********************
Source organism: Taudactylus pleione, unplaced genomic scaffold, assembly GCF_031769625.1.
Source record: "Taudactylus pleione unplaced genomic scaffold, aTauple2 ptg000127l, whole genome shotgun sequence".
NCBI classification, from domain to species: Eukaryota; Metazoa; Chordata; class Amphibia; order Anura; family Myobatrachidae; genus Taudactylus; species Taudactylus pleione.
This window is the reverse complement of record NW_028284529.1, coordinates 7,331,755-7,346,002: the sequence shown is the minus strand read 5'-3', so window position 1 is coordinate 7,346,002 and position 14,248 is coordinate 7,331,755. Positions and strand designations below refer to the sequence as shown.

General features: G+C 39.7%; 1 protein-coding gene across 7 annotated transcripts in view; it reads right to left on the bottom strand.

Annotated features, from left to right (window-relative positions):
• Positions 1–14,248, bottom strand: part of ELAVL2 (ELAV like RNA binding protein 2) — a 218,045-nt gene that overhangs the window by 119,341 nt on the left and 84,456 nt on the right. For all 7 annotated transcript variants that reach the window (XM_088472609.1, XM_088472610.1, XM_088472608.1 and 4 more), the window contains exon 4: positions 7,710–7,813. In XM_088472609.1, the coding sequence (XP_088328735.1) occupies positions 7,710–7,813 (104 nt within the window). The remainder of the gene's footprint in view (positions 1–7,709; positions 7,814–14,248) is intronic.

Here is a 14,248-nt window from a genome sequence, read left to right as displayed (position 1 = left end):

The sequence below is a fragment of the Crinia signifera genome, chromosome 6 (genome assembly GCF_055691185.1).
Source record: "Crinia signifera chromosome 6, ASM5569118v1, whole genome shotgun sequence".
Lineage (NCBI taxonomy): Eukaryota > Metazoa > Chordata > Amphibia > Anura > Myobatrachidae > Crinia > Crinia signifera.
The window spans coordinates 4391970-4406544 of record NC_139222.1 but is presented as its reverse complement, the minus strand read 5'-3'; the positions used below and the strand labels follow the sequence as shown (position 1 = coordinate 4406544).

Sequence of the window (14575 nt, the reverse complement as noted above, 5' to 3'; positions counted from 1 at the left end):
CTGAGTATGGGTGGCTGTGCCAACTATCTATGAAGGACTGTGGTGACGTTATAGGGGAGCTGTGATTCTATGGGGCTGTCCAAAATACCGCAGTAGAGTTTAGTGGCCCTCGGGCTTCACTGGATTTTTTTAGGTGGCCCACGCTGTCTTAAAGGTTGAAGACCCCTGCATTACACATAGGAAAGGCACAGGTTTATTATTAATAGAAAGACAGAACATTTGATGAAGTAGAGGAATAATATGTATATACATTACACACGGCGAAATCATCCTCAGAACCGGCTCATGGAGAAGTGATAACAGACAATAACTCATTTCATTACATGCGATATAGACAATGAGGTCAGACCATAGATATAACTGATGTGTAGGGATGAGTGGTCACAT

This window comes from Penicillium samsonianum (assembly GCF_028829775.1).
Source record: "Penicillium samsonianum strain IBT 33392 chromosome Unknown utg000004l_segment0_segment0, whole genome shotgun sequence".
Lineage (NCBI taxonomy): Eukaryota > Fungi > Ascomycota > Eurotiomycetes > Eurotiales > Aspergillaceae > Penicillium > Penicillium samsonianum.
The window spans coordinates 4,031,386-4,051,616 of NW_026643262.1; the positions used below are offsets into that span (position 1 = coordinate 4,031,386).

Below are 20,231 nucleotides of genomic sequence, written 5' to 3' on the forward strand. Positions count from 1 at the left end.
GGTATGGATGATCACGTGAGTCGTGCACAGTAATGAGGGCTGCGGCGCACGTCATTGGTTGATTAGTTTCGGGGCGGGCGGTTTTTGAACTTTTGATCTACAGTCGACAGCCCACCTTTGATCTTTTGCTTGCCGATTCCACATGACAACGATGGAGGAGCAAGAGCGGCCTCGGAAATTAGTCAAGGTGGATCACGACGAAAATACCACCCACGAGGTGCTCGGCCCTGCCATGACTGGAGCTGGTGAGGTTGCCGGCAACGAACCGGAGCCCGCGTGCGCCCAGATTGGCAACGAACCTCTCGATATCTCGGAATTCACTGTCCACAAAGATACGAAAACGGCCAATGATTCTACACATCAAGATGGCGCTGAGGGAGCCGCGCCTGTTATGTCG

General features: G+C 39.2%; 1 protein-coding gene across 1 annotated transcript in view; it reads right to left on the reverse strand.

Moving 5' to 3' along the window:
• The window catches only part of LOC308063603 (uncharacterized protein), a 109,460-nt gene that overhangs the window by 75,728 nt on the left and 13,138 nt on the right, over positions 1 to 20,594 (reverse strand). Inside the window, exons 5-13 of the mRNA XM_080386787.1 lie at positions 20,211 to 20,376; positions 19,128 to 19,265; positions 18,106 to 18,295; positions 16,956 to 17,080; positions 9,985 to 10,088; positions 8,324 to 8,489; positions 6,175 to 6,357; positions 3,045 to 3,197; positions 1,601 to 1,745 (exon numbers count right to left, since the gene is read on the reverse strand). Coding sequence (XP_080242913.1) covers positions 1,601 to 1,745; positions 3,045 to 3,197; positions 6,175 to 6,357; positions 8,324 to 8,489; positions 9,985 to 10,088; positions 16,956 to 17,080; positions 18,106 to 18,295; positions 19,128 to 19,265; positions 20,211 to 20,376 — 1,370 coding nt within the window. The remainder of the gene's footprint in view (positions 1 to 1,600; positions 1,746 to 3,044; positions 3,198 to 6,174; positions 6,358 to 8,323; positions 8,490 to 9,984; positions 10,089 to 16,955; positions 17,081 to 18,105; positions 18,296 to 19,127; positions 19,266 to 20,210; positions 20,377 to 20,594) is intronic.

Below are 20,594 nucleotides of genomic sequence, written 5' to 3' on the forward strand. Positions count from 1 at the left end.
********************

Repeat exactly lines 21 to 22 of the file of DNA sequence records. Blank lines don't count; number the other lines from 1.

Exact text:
General features: G+C 39.2%; 1 protein-coding gene across 1 annotated transcript in view; it reads right to left on the reverse strand.

Moving 5' to 3' along the window: